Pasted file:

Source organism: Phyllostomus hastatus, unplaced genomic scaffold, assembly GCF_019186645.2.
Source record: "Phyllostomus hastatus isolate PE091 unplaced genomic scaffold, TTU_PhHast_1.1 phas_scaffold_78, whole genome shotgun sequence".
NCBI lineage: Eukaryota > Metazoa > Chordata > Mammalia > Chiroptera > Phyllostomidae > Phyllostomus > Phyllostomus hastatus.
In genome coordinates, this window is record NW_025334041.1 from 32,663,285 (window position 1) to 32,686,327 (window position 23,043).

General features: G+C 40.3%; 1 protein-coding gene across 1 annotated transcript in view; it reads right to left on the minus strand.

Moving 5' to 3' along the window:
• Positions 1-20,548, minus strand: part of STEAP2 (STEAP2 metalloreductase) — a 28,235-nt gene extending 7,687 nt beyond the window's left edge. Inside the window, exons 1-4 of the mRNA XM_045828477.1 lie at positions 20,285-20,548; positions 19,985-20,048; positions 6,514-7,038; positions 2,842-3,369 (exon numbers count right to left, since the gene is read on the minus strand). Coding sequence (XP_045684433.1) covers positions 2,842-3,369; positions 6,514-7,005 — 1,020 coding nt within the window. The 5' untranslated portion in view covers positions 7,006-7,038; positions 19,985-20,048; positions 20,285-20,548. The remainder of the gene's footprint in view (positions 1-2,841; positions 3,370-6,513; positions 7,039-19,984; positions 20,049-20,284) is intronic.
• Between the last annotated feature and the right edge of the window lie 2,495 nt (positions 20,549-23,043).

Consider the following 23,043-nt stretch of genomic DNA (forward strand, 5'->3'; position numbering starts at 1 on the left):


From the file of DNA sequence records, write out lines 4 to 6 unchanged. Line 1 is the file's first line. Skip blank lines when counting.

In genome coordinates, this window is record NW_025334041.1 from 32,663,285 (window position 1) to 32,686,327 (window position 23,043).

General features: G+C 40.3%; 1 protein-coding gene across 1 annotated transcript in view; it reads right to left on the minus strand.

Moving 5' to 3' along the window: